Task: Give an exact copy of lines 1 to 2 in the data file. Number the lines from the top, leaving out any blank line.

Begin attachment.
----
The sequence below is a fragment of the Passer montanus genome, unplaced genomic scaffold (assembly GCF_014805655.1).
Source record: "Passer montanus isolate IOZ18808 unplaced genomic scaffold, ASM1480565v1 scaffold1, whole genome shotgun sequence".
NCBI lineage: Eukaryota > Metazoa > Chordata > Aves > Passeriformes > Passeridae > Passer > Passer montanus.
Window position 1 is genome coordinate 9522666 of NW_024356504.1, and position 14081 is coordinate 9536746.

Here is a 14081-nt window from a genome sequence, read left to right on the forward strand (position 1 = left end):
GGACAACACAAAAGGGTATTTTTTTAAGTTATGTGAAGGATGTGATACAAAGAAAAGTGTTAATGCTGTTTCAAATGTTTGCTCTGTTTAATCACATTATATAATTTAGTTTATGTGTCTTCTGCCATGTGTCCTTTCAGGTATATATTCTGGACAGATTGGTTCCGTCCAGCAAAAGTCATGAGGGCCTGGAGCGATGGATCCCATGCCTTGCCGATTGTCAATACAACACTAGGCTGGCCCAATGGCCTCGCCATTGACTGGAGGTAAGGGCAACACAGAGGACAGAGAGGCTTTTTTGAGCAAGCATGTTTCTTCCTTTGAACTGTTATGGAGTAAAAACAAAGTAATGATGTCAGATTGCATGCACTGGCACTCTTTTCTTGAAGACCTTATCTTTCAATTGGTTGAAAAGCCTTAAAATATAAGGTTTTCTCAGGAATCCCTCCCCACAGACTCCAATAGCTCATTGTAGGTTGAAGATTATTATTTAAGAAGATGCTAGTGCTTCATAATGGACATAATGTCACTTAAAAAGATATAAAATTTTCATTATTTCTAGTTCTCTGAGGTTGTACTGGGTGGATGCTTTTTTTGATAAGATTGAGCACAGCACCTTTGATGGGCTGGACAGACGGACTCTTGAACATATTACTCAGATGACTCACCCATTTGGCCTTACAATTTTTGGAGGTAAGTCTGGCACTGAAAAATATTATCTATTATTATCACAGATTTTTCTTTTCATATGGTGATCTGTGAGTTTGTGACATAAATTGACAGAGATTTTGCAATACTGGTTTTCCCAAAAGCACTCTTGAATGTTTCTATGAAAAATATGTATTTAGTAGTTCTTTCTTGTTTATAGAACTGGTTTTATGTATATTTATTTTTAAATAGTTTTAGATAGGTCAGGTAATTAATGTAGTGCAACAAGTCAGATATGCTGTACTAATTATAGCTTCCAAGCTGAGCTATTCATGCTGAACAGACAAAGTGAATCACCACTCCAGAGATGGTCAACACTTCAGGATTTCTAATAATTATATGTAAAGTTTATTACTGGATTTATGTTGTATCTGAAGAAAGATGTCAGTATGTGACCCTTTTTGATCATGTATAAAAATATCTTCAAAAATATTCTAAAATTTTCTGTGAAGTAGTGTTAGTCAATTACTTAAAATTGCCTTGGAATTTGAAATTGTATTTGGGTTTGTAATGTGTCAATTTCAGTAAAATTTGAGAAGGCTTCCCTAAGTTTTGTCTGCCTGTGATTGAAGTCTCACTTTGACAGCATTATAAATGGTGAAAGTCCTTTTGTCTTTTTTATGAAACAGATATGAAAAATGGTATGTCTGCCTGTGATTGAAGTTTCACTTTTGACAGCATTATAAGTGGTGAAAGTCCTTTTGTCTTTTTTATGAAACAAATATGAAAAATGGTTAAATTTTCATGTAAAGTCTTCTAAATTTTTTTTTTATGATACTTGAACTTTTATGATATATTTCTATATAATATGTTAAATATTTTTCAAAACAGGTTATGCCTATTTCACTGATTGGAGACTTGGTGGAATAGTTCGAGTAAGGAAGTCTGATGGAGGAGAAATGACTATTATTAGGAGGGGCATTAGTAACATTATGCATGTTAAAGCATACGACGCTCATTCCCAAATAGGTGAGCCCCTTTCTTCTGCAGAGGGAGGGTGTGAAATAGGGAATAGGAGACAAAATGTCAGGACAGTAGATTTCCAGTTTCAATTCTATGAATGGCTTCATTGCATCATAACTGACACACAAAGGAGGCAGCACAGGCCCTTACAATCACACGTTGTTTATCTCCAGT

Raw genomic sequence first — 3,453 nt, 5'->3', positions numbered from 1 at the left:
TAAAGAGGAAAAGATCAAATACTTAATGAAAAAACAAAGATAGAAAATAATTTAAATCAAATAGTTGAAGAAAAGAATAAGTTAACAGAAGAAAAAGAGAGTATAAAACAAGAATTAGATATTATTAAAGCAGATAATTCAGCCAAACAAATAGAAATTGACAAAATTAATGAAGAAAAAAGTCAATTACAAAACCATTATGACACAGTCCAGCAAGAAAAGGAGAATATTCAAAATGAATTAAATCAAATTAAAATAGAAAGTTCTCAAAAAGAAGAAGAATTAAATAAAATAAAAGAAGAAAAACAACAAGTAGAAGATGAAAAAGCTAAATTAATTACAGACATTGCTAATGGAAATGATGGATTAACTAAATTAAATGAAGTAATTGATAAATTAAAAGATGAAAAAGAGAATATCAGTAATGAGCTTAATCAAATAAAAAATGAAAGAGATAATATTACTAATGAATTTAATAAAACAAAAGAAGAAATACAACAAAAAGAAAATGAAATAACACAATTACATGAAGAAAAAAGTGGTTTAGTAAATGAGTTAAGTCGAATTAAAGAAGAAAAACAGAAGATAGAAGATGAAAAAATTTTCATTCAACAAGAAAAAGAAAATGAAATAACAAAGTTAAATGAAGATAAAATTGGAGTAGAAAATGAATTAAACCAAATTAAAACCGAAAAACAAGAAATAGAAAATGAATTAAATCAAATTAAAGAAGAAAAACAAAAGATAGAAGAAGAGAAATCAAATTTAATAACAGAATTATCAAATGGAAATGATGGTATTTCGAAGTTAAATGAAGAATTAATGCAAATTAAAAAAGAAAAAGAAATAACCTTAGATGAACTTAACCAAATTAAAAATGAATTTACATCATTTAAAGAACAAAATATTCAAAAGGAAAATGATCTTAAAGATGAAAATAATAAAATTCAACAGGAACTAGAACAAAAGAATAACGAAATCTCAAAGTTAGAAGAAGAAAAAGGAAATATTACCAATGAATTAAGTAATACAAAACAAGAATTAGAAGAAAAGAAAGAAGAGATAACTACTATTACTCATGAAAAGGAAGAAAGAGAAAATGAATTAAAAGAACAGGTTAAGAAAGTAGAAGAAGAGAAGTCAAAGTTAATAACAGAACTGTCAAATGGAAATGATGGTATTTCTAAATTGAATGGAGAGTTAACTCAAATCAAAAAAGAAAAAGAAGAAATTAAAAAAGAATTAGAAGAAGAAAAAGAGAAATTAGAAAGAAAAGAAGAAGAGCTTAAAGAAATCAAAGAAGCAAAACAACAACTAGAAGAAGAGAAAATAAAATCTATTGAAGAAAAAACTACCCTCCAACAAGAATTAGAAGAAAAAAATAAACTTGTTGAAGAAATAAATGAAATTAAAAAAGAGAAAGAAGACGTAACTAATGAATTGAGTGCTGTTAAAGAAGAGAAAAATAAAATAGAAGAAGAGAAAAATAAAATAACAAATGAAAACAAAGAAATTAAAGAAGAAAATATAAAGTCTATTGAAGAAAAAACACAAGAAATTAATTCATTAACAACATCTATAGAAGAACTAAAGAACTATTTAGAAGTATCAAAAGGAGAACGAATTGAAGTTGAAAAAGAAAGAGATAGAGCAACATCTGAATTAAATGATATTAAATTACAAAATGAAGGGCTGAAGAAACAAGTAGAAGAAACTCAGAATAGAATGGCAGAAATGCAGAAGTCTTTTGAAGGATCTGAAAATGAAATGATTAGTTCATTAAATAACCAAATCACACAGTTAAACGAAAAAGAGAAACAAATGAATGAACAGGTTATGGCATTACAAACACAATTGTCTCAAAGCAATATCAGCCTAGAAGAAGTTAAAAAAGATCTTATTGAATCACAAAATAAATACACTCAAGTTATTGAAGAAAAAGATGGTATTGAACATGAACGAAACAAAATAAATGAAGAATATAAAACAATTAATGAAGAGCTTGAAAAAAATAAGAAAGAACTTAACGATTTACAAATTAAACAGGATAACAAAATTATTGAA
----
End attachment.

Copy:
The sequence below is a fragment of the Passer montanus genome, unplaced genomic scaffold (assembly GCF_014805655.1).
Source record: "Passer montanus isolate IOZ18808 unplaced genomic scaffold, ASM1480565v1 scaffold1, whole genome shotgun sequence".